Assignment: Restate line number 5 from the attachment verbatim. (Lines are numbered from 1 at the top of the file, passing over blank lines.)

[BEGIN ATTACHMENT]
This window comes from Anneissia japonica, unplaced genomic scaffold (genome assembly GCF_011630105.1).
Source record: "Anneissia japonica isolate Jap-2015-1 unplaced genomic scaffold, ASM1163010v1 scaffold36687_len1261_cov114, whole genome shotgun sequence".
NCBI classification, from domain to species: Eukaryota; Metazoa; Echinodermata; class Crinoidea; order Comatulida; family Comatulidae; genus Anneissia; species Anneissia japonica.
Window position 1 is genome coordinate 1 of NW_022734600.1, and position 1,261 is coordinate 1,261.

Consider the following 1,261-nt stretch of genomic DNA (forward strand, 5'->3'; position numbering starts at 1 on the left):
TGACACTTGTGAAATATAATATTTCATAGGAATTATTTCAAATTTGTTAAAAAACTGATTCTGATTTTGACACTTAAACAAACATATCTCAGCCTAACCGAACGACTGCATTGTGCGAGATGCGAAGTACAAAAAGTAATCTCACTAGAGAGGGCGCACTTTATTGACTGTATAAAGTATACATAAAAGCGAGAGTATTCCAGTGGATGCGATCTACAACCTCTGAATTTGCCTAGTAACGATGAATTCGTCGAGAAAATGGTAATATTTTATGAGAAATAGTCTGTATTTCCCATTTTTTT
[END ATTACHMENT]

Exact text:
Consider the following 1,261-nt stretch of genomic DNA (forward strand, 5'->3'; position numbering starts at 1 on the left):